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Horticulture student in greenhouse

Horticulture - Liberal Arts

Earn a Horticulture Associate Degree

Are you interested in working with plants and starting a career in agriculture and related fields? From lawns to gardens and florists to farms, society needs skilled cultivators to grow plants. Aims offers two horticulture associate degree programs that can give you the skills and knowledge to help you succeed in a variety of related industries. Learn from experienced faculty members in Weld County, the heart of Colorado farm country and gain practical skills through labs taught in a state-of-the-art greenhouse facility. 

While earning a horticulture associate degree at Aims, you’ll learn about:

  • Botany
  • Soil science
  • Plant propagation
  • Pest identification
  • Greenhouse management
  • Turf Management

    Choose Between Two Horticulture Associate Degree Programs

    Aims offers two horticulture liberal arts associate degrees, each with a unique focus.

    1. Associate of Science in Environmental Horticulture Landscape Business

    Study the ways in which landscaping skills intersect with business principles and practices. 

    2. Associate of Science in Horticulture Business Management

    This liberal arts associate degree focuses on large-scale crop production. 

    Both horticulture degrees are designed to transfer to a bachelor’s degree program at a four-year school, although you can also choose to enter the workforce upon graduation from Aims.

    "If you love plants and are interested in horticulture, Aims can open doors for you."
    --Lynn Ingegneri, horticulture instructor at Aims

    Learn How Your Passion for Plants Can Blossom Into a Career

    Aims Degree Video - Agricultural Sciences and Technology - Horticulture
    Learn the fundamentals of soil science, plant propagation and management and the business of landscaping. Combine lecture and classwork with hands-on training in a state-of-the-art greenhouse lab to prepare for a career in horticulture.

    Instructor Lynn Ingegneri explains how the Aims horticulture program gives students the skills and opportunities needed to pursue a variety of agriculture industry jobs. 

    Learn Horticultural Principles in a Hands-On Environment

    Gain practical horticulture and professional skills by learning in laboratory settings while working side-by-side with your instructors. 

    While earning a horticulture associate degree, learn the principles and practices of:

    • Growing and nourishing plants
    • Soil management
    • Greenhouse operations
    • Weed and pest management
    • Garden management
    • Data collection

    In addition to these foundational horticulture skills, you’ll develop important soft skills that employers want, such as critical thinking, planning, problem-solving, and the ability to adapt to change.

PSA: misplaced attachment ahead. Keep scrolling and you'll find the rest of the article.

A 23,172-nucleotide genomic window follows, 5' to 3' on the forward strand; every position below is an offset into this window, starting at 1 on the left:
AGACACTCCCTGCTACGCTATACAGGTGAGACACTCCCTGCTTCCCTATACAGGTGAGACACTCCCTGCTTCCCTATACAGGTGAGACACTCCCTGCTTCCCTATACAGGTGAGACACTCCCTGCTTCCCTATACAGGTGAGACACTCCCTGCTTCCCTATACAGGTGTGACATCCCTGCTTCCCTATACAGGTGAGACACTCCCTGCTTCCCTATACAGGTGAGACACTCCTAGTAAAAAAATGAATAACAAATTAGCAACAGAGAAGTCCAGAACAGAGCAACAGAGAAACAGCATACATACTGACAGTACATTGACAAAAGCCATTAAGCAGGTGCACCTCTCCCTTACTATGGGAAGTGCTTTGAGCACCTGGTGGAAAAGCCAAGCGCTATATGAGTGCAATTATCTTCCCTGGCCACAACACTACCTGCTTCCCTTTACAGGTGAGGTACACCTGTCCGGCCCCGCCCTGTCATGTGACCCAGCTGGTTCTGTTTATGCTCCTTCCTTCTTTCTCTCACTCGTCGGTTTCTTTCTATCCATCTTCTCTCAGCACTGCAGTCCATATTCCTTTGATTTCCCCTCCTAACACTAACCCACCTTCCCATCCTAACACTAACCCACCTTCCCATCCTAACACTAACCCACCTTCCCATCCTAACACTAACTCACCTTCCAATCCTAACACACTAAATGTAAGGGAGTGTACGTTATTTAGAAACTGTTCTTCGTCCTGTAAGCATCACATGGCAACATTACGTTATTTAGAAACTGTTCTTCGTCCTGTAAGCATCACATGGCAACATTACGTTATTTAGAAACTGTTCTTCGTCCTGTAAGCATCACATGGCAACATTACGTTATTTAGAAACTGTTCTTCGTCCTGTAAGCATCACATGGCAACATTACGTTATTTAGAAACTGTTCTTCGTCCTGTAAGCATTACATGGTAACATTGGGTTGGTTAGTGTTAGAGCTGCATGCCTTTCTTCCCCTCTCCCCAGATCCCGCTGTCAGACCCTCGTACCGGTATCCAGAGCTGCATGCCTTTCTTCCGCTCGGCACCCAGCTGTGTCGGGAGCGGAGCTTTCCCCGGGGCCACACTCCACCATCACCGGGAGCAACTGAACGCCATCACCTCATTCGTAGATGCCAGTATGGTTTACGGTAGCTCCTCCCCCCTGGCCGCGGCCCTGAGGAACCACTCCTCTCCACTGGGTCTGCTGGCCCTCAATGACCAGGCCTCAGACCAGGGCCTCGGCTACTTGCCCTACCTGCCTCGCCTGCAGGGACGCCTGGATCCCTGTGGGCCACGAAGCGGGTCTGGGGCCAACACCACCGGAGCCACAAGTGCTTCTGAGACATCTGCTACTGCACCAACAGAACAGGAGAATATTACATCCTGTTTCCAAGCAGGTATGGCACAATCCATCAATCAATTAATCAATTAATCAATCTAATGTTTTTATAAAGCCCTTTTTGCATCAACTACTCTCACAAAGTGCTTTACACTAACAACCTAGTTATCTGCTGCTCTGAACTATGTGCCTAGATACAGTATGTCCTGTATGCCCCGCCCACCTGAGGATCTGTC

Earn a Horticulture Certificate

    You can earn a horticulture certificate at Aims to explore a specific subject area or to strengthen skills in less time than it takes to earn a two-year degree. Learn the basics of plant and business management with an introductory certificate or dive deeper into food and greenhouse management with a more robust horticulture certificate.

    • Introduction to Horticulture Certificate
    • Horticulture Certificate

    Careers in Horticulture

    Channel a passion for flowers and plants by developing skills to work with a florist or landscaping company. Use an entrepreneurial spirit to start a business or improve the existing business for a family-owned shop or farm. Build on your interest in food crop science to increase food yields and safety by working as a pest advisor. 

    Examples of career focus areas for horticulture graduates include:

    • Florist 
    • Orchard or nursery manager
    • Landscape designer
    • Pest control advisor
    • Greenhouse manager
    • Agricultural sales for seed or horticultural supply companies
    • Public gardener
    • Marketing
    • Research
    • Teaching
    • Industry support
    • Inspection
    • Landscape construction and management
    • Communications

    Horticulture Faculty and Staff

    Aims horticulture program instructors bring a background of diverse industry expertise to your educational experience. Instructors synchronize classroom and lab lessons so you get hands-on practice that supports your coursework. Small class sizes provide many opportunities for personalized attention from instructors who are invested in your success.

    • Headshot of Amy McFarland

      Amy McFarland

      Department Chair, Agriculture
    • Headshot of Cassandra Anderson

      Cassandra Anderson

      Part-Time: Faculty, Agriculture
    • Portrait of Bill Bennett

      Bill Bennett

      Part-Time: Lab Coordinator, Agriculture Sciences
    • Headshot of Jason French

      Jason French

      Part-Time: Faculty, Agriculture
    • Headshot of Kirk Goble

      Kirk Goble

      Part-Time: Faculty, Agriculture
    • Headshot of Lynn Ingegneri

      Lynn Ingegneri

      Part-Time: Instructional Lab Coordinator I, Agriculture Sciences
    • Headshot of David Swieter

      David Swieter

      Part-Time: Equipment Mechanic, Automotive Technology
    • Headshot of Megan Blaser

      Megan Blaser

      Program Coordinator II, Agriculture & Technology
    • Linda Richardson headshot

      Linda Richardson

      Staff Associate, Business & Technology